Comments generated by Sunday's Times Free Press story about property holdings by Andy Berke's family.
Mr. Andy Berke can't be held responsible for other people's actions even if they are his family. ...
— Laure Tatum Pearman
I don't think this is newsworthy. Most every successful family owns property.
— Cody D. Works
Personally, I like throwback Mountain Dews. I am unsure about a throwback mayor. After all the work done in Chattanooga to clean (things) up, he certainly looks like a step backward.
— James Berry
It is, and can be, a conflict of interest. He may not hold the deeds to all those properties but he has a personal stake in them through inheritance through his father. That does make it a direct conflict of interest. Furthermore, rundown, dilapidated property and buildings attract the criminal element.
— Patricia Trotter Martin
I think Mr. Berke will be a good mayor. ... While he may not be responsible for his family's choices as everyone is quick to point out, as mayor, he will absolutely have the power to do something about it. ... I'd like to know if he pledges to do that.
— Jeffry Belk
I think Mr. Berke will be a good mayor. I also believe this article is about political dirt-digging. While he may not be responsible for his family's choices as everyone is quick to point out, as mayor, he will absolutely have the power to do something about it ... enforce city codes making his family and every slumlord property owner in the city clean up their messes. I'd like to know if he pledges to do that.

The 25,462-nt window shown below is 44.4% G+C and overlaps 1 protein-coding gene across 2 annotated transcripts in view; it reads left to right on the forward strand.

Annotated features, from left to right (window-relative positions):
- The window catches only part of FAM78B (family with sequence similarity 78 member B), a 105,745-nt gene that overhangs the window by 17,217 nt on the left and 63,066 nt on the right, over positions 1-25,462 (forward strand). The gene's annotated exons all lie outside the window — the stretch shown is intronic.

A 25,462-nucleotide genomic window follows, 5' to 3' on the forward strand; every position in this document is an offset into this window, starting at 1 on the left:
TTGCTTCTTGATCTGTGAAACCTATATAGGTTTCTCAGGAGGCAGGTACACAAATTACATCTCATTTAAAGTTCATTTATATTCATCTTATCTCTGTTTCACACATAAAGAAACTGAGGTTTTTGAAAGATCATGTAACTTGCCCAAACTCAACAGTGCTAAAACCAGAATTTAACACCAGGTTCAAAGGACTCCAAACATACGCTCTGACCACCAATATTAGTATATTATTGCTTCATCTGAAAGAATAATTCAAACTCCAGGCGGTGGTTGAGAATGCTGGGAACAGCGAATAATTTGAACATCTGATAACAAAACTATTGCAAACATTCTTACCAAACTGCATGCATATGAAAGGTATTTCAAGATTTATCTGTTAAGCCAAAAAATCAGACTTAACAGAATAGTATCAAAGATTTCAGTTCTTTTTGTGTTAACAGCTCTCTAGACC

— Jeffry Belk
It's time for city mayoral candidate Andy Berke to put his big-boy pants on and stop hiding behind canned political rhetoric. Nothing points that up better than news stories of trashed vacant lots owned by his father and uncle.
Instead of being specific about ways to help Chattanooga grow, and even pointing to those properties, now Berke is playing defense with an egg on his face. The handlers telling Berke he has nothing to lose by keeping his ideas close to the vest are advising him badly.
Vague, I'm-gonna-make-it-better-with-my-bullet-points promises worked for naive Chattanooga when Jon Kinsey and Bob Corker ran for mayor, but they're like throwing gasoline on a fire in this age of instant online information and distrust of all things wealthy and connected.
There is nothing wrong with improving poor parts of the city. Like it or not, it usually is the real estate interests of people wealthy enough to seek opportunity that drive growth. (These are often the same folks who have enough political clout to seek infrastructure improvements on streets and alleys near their investment properties.)
Do the Berke family holdings look and smell bad to us little people? Sure.
Do they give tea party whiners a new tune? Sure.
Do they have proven potential for eventually opening up a new day of commerce (and taxes, too) on a now-worthless set of properties and at the same time clean up a blight that only encourages gangs and crime. Absolutely.